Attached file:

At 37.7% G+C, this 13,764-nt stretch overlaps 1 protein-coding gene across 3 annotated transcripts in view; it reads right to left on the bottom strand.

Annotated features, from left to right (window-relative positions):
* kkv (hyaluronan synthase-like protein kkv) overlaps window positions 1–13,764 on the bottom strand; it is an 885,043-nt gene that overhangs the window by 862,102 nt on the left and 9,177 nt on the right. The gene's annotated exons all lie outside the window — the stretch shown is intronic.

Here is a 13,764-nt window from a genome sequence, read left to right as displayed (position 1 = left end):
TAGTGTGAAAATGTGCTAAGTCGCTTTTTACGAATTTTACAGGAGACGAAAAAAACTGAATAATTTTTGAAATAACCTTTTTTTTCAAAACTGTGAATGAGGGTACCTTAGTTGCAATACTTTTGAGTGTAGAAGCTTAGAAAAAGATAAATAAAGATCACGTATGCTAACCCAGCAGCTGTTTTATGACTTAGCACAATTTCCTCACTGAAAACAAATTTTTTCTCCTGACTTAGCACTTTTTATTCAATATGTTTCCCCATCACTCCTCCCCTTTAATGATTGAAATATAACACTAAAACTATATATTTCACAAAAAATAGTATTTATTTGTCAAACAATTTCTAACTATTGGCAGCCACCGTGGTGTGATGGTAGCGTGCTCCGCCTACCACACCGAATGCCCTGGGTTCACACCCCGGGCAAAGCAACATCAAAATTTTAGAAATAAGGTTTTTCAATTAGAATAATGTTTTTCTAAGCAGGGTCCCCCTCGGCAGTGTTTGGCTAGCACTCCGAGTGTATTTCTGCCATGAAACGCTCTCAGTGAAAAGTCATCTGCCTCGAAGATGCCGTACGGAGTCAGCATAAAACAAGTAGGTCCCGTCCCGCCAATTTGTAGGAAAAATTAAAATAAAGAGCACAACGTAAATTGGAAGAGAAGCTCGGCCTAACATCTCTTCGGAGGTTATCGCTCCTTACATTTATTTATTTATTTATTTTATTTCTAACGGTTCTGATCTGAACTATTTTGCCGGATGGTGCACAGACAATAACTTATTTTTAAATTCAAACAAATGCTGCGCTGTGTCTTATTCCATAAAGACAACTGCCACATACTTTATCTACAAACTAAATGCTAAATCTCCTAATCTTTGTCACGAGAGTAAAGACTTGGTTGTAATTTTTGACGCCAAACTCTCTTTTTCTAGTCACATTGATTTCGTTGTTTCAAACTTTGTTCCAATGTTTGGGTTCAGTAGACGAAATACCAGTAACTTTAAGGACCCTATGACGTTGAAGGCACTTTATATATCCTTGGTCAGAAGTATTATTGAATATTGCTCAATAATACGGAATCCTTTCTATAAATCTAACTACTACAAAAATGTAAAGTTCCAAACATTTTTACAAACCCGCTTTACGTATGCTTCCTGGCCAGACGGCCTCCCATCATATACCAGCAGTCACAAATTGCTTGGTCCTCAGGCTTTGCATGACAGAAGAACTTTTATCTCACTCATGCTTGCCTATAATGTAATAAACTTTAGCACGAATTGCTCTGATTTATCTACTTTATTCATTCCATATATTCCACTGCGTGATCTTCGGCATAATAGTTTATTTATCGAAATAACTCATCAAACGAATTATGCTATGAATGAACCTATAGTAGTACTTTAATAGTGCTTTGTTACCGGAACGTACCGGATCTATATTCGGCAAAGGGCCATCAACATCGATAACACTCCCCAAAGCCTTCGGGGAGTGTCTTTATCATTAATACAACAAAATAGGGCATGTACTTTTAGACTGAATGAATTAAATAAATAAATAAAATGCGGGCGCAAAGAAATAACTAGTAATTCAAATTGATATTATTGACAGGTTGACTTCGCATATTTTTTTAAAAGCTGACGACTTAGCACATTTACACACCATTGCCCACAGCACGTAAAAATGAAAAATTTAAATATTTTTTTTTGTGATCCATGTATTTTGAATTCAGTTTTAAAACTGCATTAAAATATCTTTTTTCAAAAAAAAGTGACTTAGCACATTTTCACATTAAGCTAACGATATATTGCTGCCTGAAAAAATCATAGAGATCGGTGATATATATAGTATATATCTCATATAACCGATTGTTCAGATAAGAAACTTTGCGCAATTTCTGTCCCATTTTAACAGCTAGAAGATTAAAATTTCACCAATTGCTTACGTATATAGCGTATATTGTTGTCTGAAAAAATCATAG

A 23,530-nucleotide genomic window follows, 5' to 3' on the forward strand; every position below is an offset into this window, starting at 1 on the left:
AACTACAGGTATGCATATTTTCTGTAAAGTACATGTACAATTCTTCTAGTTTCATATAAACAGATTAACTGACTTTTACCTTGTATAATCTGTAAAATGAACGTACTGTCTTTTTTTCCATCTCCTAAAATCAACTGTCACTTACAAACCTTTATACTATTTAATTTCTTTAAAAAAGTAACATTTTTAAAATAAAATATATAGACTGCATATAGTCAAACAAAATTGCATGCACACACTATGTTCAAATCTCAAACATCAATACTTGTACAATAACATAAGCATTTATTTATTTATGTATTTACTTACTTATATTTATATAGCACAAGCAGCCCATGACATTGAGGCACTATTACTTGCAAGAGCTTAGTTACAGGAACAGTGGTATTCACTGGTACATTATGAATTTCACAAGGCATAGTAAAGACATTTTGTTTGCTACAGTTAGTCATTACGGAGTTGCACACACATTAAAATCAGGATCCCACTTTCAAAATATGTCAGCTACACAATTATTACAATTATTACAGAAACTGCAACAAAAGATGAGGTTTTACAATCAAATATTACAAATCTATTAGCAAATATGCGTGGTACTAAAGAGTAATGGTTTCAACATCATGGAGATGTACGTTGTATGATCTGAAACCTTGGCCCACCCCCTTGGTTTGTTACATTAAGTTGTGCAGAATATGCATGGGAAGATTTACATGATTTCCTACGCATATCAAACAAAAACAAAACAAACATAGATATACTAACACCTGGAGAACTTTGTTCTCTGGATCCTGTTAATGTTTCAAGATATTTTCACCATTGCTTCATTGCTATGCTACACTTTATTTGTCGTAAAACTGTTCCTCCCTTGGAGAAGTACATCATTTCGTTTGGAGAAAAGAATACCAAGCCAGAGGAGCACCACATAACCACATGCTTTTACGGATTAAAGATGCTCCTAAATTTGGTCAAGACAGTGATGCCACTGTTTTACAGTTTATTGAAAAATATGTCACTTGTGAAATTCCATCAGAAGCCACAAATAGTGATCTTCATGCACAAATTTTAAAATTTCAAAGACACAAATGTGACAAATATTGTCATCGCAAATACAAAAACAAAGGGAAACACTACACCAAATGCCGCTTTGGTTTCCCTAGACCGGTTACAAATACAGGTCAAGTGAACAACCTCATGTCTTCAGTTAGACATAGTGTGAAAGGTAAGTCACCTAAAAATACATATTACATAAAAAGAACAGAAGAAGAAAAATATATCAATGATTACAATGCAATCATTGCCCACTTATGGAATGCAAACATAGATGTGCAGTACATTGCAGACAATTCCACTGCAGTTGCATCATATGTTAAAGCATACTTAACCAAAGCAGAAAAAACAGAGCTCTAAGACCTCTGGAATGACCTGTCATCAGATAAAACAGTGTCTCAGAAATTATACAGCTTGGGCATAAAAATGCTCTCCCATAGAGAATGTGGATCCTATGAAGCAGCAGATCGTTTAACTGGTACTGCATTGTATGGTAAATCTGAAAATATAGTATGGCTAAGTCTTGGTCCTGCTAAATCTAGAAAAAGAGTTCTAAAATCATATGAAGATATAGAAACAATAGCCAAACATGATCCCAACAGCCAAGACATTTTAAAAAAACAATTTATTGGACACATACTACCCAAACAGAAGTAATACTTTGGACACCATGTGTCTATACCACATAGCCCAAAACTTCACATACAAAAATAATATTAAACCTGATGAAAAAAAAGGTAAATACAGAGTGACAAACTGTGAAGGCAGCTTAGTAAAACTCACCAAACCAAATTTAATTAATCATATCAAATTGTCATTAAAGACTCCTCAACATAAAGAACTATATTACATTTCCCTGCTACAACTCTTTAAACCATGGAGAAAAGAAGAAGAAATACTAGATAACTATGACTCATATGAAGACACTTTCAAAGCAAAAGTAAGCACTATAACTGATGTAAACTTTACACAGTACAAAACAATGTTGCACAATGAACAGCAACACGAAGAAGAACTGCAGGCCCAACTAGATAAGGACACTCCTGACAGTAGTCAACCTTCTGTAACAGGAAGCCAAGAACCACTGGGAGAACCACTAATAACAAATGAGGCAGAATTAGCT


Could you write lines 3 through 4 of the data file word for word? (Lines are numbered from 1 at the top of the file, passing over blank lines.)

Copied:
* kkv (hyaluronan synthase-like protein kkv) overlaps window positions 1–13,764 on the bottom strand; it is an 885,043-nt gene that overhangs the window by 862,102 nt on the left and 9,177 nt on the right. The gene's annotated exons all lie outside the window — the stretch shown is intronic.

Here is a 13,764-nt window from a genome sequence, read left to right as displayed (position 1 = left end):